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Because I Am Home

Tye, at 5 years old – “My name is Tye.  But when I need to save someone, my name is Laser Finger.”


Photo by Brook Hollis

I want to open this blog with a disclaimer – I do NOT believe being a SAHM is better than being a working mom. I do not believe that being a working mom is better than being a SAHM. I do not believe that one is right and one is wrong. I believe that different choices are right for different people.

Sometimes, however, what is right for one person changes over time. That is what happened to me.

For many years, being a working mom was the right thing for me. I honestly think I would’ve been a pretty horrible mom to 2 toddlers, if I’m being honest with myself. I lacked patience and needed the escape that my job provided. Having a day job allowed me the chance to recharge so that I was 100% present when I was home, rather than being partially present 100% of the time. In addition to all these factors, we really needed my income. I understand the drive, the desire, and the necessity of being a working mom. And I applaud those women who can balance both.

It is not easy.

So now that I have put forth my disclaimer, I have decided to post my annual letter to my son, who just turned 6. Every year around Cassidy or Tye’s birthday, I take some time to reflect on (and journalize) our experiences from the past year. And as a bonus, I’ve listed few quotes (from 5-year-old Tye) at the end of the letter. J

Welcome to my journal entry.

Dear Tye,

Like every year so far, this past year has seen a lot of change in our lives. The biggest change (outside of the fact that you are, unbelievably, a year older) is that I quit my job to be home with you guys.

And it is the best decision I’ve made in a long, long time.

There are a lot of moms out there who, like me (for so many years), have not had the option of staying home with their kids. In addition to that, many women have an internal drive to work and make a difference outside of the home. This is a drive I both understand and share. It is why I now write picture books. It is why I blog.

That being said, my ultimate purpose has never been more clear than it is now. I was not just put here to be a mom… I was put here to be your mom. Your sister’s mom. And for me, at this time in my life, being home with you has fulfilled me in ways I never dreamed possible.

Tye, you have always been a burst of light. You are my little ping pong. You listen horribly, you wake me way too often in the middle of the night, and you still have more accidents than you should… but it is so hard to stay angry with you. You are the sweetest, most empathetic little 6-year-old boy I’ve ever seen. You can’t stand to let me down, and you are so cuddly that I often think you would crawl back into my womb if you could.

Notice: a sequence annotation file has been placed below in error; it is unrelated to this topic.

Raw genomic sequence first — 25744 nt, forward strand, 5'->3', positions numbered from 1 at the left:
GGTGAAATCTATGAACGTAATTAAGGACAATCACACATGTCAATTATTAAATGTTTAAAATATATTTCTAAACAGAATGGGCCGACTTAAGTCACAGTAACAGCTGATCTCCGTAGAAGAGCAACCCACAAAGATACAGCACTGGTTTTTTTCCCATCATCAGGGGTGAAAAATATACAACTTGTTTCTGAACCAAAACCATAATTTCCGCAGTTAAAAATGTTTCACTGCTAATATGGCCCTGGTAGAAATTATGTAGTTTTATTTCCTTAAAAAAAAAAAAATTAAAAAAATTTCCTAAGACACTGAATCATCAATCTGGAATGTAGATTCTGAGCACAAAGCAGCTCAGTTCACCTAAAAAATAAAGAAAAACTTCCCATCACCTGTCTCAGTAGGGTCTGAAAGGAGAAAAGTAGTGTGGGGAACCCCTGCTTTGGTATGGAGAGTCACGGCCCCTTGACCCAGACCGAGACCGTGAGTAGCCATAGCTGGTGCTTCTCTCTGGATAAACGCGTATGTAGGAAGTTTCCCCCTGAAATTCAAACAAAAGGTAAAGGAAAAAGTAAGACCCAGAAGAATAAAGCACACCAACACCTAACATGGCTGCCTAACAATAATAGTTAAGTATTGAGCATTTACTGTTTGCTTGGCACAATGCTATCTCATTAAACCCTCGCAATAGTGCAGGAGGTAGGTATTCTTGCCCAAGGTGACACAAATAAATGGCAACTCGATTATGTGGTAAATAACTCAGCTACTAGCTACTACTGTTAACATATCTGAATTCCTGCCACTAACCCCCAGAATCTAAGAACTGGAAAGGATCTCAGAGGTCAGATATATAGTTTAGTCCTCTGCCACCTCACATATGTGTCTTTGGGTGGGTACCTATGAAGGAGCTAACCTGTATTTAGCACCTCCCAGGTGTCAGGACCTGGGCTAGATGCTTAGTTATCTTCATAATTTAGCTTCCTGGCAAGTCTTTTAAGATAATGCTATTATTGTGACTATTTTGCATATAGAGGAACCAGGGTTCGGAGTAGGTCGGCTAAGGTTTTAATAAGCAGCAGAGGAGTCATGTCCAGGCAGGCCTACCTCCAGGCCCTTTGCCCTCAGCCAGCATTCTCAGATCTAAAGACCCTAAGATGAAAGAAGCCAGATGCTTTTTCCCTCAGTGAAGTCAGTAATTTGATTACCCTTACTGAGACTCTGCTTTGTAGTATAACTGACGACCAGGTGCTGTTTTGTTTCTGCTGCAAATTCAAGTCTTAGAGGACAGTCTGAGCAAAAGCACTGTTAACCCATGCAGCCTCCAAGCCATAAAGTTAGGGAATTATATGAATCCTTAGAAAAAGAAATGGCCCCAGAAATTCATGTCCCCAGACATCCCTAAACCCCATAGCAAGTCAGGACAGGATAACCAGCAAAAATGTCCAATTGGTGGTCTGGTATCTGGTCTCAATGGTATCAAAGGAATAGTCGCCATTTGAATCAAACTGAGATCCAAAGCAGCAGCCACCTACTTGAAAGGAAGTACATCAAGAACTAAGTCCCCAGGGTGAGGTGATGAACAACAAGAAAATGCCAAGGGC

No, seriously. I think you would.

You have started to dabble in independence. Because I am home, I get to watch this growth first-hand. I watch you choose your mismatched outfits, talk you out of wearing flip-flops in the snow

and boots in the summer, and smile when you wear wolf ears to bed at night. Sometimes, you beg me to accompany you to the bathroom and sometimes, when I follow you out of habit, you are quick to admonish me with a loud, “NO! You stay out HERE!” before you mysteriously close yourself in the bathroom with the light off. It was only about 2 months ago when you said, “Mama, I don’t want to wear pull-ups anymore. There is something that beeps when I pee. Can you buy that for me?” Confused, I started researching… and sure enough, such a device exists. When I tried to talk you out of it (because let’s be honest – waking several times a night to change your clothes and sheets sounded like hell to me), you insisted that you were a big boy, and big boys wear underwear at nights. But because I am home, I was able to provide the consistency you needed to make that happen. We got to embark on that journey together.

And now, 5 weeks later, you are potty trained at night.

Well… mostly.

Because I am home, I was able to keep up with your progress at school. You were in JK this year at St. Francis under the impassioned, patient tutelage of Mr. Andrew Frechette. I received emails  

from him like this one:

First of all, Tye’s fine and in good spirits, but this is a new one for me.

While returning from P.E., Tye tucked his arms inside his shirt, crouched down, and stuffed his knees up underneath his shirt as well. The result is something I can only describe as a “Tye Ball” that crouch-waddled down the hall in a very self-satisfied manner. Problems arose when “Tye Ball” lost his balance, and lacking arms and hands to catch himself, face-planted on the rug.

There were some initial tears (and some lingering scrapes/redness), but Tye has rebounded quickly and put the incident behind him. We discussed some modifications for the Tye Ball, namely keeping our hands out of our shirt for improved aerodynamics and potential safety measures.

Of course I never want to hear that you’ve hurt yourself, but I must admit… I laughed out loud at this email. Although written with flavor, all of Mr. Frechette’s emails didn’t always make me laugh, though. You had some issues with personal space and sharing. Once, you shattered the class iPad because you were frustrated. Another time you learned a new word from one of your classmates (the “F” word, I’m not so proud to say), and wanted to share your new vocabulary with everyone within earshot. Sometimes, you were just in your own world and unaware of everything happening around you: